OK, given the impending End of the World As We Know it (and, on a smaller scale, the potential End of the Affordable Care Act), this is a pretty minor thing, but worth noting.
This afternoon I did a write-up about today's Week 10/11 HealthCare.Gov Snapshot Report, which showed nearly flat enrollment growth from 12/31 to 1/14...two solid weeks with barely 64,000 additional signups across 39 states. As I noted, this particular stretch of Open Enrollment was expected to be pretty quiet, but even so, the numbers were still far lower than I expected.
The real "final" deadline to sign up for 2017 healthcare coverage is Tuesday, January 31st. Anyone who signs up between the dates above and the 31st will be enrolled in a policy starting coverage on March 1st.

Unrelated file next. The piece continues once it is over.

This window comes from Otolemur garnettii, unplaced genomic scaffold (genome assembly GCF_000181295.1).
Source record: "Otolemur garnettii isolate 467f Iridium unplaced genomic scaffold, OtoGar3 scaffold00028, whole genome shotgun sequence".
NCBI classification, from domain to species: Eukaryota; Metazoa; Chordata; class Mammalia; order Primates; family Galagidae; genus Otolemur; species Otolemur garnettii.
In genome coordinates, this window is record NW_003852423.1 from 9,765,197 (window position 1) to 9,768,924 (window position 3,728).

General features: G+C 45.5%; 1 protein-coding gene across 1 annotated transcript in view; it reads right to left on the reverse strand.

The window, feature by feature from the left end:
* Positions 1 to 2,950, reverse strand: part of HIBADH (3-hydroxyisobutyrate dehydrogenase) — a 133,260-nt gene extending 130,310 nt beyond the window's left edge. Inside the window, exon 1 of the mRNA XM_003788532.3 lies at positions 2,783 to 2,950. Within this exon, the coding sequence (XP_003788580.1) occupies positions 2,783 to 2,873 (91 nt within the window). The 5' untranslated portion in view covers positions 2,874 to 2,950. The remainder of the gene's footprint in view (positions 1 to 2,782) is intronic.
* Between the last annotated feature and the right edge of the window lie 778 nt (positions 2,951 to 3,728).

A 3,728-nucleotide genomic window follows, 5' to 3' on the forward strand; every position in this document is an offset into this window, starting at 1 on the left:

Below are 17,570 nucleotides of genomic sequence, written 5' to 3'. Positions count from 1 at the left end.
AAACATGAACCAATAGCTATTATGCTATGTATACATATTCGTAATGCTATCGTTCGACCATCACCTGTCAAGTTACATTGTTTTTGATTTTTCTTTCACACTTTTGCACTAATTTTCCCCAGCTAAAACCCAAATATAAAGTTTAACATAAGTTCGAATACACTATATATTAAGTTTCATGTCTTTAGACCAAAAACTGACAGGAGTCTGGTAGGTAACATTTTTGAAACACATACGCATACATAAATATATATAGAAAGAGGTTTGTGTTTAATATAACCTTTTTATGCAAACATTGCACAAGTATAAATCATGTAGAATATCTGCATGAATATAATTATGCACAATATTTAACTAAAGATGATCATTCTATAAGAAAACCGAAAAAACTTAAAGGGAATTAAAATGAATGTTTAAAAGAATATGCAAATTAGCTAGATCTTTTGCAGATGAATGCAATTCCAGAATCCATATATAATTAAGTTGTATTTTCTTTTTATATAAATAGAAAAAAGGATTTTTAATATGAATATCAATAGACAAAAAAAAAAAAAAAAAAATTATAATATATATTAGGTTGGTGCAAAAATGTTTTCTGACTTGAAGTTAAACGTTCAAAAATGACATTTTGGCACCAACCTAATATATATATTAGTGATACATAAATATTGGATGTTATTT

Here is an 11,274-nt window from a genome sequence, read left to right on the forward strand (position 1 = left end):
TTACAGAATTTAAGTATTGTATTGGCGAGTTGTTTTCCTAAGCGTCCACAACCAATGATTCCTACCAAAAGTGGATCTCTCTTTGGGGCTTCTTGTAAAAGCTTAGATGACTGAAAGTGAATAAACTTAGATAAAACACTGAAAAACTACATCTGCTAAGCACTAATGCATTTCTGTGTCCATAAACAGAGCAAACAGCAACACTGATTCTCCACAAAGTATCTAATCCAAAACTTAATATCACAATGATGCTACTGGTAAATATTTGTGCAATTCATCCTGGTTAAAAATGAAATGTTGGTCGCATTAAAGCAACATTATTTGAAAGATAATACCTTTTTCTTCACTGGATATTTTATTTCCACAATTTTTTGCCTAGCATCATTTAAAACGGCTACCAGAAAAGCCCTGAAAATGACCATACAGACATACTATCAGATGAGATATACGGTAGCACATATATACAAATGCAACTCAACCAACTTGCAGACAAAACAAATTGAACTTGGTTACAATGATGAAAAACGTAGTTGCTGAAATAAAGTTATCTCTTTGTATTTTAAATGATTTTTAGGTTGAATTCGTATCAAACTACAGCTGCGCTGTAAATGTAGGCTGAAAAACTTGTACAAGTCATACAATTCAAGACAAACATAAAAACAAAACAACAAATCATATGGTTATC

After that, under the ACA, the only ones who are supposed to be able to sign up for 2017 coverage are people who qualify for:
Back in mid-December, just about all of the ACA exchanges bumped out their enrollment deadlines for January 1st coverage by a few days. I was mildly surprised because improvements in the bandwidth, coding, layout and support staffing have meant a smoother process towards the big last-minute surge. Still, I wasn't blown away by the development or anything, as mid-December has always seen a massive spike in enrollment.
New Yorkers Now Have Until January 18 to Enroll in or Renew Health Insurance Coverage Beginning February 1
Consumer Demand Remains High Prompting Deadline Extension
ALBANY, N.Y. (January 12, 2017) – NY State of Health, the state's official health plan Marketplace today announced that consumers now have three additional days to enroll in a health plan with coverage starting February 1. The deadline has been extended through 11:59 p.m., January 18. The previous deadline was January 15.
AHCT ANNOUNCES 105,313 CUSTOMERS ENROLLED IN 2017 HEALTH INSURANCE -
CALL CENTER HOURS FOR MARTIN LUTHER KING JR. HOLIDAY